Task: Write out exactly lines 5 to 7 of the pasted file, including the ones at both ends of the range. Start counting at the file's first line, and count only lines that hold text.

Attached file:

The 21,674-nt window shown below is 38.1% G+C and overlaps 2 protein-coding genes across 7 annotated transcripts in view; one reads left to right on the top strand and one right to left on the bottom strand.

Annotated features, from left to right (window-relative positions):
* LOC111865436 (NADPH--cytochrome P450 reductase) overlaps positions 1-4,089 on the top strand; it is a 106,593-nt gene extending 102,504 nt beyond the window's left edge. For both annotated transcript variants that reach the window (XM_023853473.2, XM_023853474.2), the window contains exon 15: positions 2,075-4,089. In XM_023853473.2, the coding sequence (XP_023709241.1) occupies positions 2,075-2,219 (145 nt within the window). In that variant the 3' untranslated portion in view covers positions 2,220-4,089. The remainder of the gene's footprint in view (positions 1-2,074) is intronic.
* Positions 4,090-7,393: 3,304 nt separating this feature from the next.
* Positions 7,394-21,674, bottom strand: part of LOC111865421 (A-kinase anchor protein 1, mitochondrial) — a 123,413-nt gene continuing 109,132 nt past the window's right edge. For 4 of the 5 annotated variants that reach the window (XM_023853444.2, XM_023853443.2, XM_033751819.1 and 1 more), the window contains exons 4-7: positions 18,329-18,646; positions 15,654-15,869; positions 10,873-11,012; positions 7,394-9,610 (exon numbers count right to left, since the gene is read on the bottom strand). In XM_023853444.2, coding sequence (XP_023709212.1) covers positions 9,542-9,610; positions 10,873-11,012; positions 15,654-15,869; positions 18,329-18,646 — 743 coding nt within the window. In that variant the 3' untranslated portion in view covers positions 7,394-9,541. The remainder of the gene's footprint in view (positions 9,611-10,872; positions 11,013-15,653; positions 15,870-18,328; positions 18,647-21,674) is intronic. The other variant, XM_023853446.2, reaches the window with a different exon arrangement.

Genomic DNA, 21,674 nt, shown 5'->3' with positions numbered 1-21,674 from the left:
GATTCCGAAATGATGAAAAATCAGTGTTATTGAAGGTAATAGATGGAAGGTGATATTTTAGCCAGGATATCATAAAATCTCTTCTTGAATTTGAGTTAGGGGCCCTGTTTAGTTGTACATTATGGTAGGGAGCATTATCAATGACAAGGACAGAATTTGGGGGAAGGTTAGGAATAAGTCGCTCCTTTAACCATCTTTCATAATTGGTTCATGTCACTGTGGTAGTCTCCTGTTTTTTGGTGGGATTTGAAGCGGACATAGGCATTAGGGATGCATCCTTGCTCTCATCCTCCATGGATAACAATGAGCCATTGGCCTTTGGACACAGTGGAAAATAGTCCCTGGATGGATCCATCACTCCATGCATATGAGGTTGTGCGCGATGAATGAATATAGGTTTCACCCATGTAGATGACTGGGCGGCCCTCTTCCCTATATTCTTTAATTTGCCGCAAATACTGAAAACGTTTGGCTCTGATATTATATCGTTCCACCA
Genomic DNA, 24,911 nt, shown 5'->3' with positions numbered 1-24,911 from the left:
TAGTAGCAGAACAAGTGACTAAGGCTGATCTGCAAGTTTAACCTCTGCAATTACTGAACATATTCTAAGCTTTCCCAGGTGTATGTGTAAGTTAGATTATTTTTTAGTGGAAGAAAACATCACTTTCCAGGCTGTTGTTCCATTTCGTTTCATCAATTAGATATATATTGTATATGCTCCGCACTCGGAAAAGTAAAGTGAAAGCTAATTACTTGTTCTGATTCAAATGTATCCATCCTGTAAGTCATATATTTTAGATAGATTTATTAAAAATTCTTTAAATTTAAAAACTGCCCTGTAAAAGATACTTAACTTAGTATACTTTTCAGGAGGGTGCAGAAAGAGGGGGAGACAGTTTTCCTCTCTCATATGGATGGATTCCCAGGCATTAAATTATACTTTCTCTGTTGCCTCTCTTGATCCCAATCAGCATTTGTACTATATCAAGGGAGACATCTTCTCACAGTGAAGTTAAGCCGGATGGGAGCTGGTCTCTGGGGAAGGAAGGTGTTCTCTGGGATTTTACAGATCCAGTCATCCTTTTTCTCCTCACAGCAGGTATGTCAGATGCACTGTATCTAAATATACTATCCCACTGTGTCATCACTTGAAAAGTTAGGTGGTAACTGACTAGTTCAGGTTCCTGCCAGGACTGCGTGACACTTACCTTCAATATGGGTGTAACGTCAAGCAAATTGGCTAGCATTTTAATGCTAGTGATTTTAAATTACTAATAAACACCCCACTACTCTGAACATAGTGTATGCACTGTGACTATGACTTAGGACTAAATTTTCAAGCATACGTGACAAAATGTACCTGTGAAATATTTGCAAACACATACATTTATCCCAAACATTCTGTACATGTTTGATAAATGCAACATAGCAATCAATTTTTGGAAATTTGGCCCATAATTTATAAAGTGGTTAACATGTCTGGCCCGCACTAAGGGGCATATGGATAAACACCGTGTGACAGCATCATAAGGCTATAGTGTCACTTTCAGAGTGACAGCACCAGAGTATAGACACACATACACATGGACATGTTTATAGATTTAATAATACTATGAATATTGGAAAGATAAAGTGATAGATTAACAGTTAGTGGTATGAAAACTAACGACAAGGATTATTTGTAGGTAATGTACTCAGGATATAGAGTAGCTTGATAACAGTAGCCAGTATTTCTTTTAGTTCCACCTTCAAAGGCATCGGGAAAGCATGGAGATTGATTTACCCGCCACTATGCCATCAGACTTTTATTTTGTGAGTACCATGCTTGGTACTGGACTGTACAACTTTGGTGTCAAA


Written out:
* Positions 7,394-21,674, bottom strand: part of LOC111865421 (A-kinase anchor protein 1, mitochondrial) — a 123,413-nt gene continuing 109,132 nt past the window's right edge. For 4 of the 5 annotated variants that reach the window (XM_023853444.2, XM_023853443.2, XM_033751819.1 and 1 more), the window contains exons 4-7: positions 18,329-18,646; positions 15,654-15,869; positions 10,873-11,012; positions 7,394-9,610 (exon numbers count right to left, since the gene is read on the bottom strand). In XM_023853444.2, coding sequence (XP_023709212.1) covers positions 9,542-9,610; positions 10,873-11,012; positions 15,654-15,869; positions 18,329-18,646 — 743 coding nt within the window. In that variant the 3' untranslated portion in view covers positions 7,394-9,541. The remainder of the gene's footprint in view (positions 9,611-10,872; positions 11,013-15,653; positions 15,870-18,328; positions 18,647-21,674) is intronic. The other variant, XM_023853446.2, reaches the window with a different exon arrangement.

Genomic DNA, 21,674 nt, shown 5'->3' with positions numbered 1-21,674 from the left:
GATTCCGAAATGATGAAAAATCAGTGTTATTGAAGGTAATAGATGGAAGGTGATATTTTAGCCAGGATATCATAAAATCTCTTCTTGAATTTGAGTTAGGGGCCCTGTTTAGTTGTACATTATGGTAGGGAGCATTATCAATGACAAGGACAGAATTTGGGGGAAGGTTAGGAATAAGTCGCTCCTTTAACCATCTTTCATAATTGGTTCATGTCACTGTGGTAGTCTCCTGTTTTTTGGTGGGATTTGAAGCGGACATAGGCATTAGGGATGCATCCTTGCTCTCATCCTCCATGGATAACAATGAGCCATTGGCCTTTGGACACAGTGGAAAATAGTCCCTGGATGGATCCATCACTCCATGCATATGAGGTTGTGCGCGATGAATGAATATAGGTTTCACCCATGTAGATGACTGGGCGGCCCTCTTCCCTATATTCTTTAATTTGCCGCAAATACTGAAAACGTTTGGCTCTGATATTATATCGTTCCACCA